It is understood six to eight McCain merchandising staff (responsible for presenting and promoting the company’s products in the supermarkets) are being pulled from the stores, after McCain agreed to pay Foodstuffs staff to do the work. The company hopes to redeploy the staff.
“We will see a shift in the structure of our in-store sales and merchandising teams across the country, and have worked with our current team on the proposed plan,” Furniss said. “We are committed to continue to support these people and those who rely on us right across the supply chain throughout the process.”
“We’ve got merchandisers who have worked for Sealord for 25 years. I’m sad that it will impact our people that we employ, and that we now have to work through a process of, what does that mean for our sales force?”
– Doug Paulin, Sealord
Sealord’s Paulin said the conclusion to talks was not Sealord’s preferred outcome, but he respected Foodstuffs North Island’s decision to commercially negotiate the best offer for its business.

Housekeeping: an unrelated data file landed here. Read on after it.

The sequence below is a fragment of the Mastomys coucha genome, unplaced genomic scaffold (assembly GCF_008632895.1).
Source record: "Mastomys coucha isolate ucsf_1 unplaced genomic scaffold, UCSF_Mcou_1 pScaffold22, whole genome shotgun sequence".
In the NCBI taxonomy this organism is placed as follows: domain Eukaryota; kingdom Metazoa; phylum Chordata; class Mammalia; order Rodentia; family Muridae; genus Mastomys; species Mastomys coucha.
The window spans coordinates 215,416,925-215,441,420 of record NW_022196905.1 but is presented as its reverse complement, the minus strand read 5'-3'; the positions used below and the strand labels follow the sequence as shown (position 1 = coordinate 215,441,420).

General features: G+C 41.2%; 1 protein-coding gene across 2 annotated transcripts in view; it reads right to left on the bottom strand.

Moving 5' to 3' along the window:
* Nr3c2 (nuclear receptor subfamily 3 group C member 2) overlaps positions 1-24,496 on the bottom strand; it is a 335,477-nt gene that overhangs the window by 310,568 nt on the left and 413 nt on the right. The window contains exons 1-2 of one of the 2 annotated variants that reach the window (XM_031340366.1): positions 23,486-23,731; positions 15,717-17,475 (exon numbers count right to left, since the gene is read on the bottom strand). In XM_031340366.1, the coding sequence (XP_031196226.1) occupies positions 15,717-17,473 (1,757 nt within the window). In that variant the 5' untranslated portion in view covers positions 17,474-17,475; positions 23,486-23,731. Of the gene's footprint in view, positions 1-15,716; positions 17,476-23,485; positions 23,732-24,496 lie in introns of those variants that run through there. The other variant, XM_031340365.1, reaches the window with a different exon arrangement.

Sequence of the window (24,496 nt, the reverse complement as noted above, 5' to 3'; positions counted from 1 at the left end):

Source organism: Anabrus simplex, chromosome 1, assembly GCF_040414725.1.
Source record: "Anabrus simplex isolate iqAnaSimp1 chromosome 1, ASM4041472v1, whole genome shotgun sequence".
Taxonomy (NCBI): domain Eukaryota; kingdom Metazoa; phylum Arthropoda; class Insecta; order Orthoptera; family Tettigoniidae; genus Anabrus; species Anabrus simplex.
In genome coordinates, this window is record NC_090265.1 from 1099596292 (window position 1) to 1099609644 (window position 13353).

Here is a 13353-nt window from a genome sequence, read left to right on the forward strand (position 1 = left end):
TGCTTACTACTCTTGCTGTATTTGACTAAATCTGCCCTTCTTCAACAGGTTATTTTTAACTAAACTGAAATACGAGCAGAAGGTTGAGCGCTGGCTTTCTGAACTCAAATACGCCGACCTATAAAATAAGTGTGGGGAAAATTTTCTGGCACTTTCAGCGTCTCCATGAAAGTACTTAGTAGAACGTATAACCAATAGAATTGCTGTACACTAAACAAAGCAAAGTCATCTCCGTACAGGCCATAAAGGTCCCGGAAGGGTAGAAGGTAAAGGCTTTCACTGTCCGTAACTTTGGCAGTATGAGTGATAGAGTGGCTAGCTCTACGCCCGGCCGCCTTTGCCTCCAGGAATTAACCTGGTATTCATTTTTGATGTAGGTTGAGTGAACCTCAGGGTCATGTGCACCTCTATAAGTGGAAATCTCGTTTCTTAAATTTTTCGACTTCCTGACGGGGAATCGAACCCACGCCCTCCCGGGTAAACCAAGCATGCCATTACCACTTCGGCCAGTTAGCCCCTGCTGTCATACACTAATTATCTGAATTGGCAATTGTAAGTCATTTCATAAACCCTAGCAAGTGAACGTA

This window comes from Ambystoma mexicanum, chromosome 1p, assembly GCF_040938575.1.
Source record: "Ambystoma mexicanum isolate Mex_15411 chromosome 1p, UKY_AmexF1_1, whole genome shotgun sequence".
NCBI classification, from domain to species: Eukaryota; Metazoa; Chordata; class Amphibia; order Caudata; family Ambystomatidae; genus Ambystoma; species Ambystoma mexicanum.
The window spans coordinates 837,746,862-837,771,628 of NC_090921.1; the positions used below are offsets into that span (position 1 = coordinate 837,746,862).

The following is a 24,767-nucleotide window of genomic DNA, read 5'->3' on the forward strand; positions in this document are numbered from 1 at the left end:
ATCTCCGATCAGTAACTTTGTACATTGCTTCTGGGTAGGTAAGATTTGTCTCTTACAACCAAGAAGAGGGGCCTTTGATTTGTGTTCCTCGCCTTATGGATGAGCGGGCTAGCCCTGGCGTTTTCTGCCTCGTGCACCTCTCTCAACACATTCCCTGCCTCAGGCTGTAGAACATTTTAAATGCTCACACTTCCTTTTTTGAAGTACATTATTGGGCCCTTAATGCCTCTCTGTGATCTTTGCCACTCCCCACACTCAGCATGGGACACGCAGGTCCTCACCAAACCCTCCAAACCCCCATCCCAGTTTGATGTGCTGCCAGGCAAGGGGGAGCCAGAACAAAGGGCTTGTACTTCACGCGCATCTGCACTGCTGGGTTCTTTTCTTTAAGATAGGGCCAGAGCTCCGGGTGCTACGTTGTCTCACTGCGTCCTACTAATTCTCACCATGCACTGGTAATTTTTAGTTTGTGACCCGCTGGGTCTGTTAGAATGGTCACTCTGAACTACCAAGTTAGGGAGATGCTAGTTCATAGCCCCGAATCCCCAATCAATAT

Sealord was not able to meet Foodstuffs’ margin requirements, he said, and so the number of Sealord products in North Island New World and Pak’nSave supermarkets would decrease by around 50 to 70 percent in mid-November.
Of Sealord’s frozen fish range of around 24 products in New World and Pak’nSave supermarkets, most will be deleted entirely. The supermarkets are guaranteeing to stock only four. Up to seven more products may be retained in some stores.
“This has a significant financial impact on the Sealord business, and sadly, we are now reviewing our field sales structure in the North Island,” Paulin said.
“What New Zealanders were buying 12 months ago is different from what they are buying today – and our changing ranges and our supplier partners have to keep up with that. Not only do food tastes constantly change, just like fashion tastes, they also change seasonally and totally depend on people’s lifestyles and budgets.”
– David Stewart, Foodstuffs
Sealord was established on in October 1961, in Nelson, and most of its 1000 New Zealand employees are still based there. He confirmed Sealord had a big merchandising team, who worked part-time around the North Island.
“We’ve got merchandisers who have worked for Sealord for 25 years,”Paulin said. “I’m sad that it will impact our people that we employ, and that we now have to work through a process of, what does that mean for our sales force?”
At the coated fish factory in Nelson, he did not anticipate there would be redundancies, as the company was pursuing other sales opportunities for its frozen fish products overseas. “But we’ll have less overtime, staff will definitely be impacted in terms of the amount of money they’ll earn.”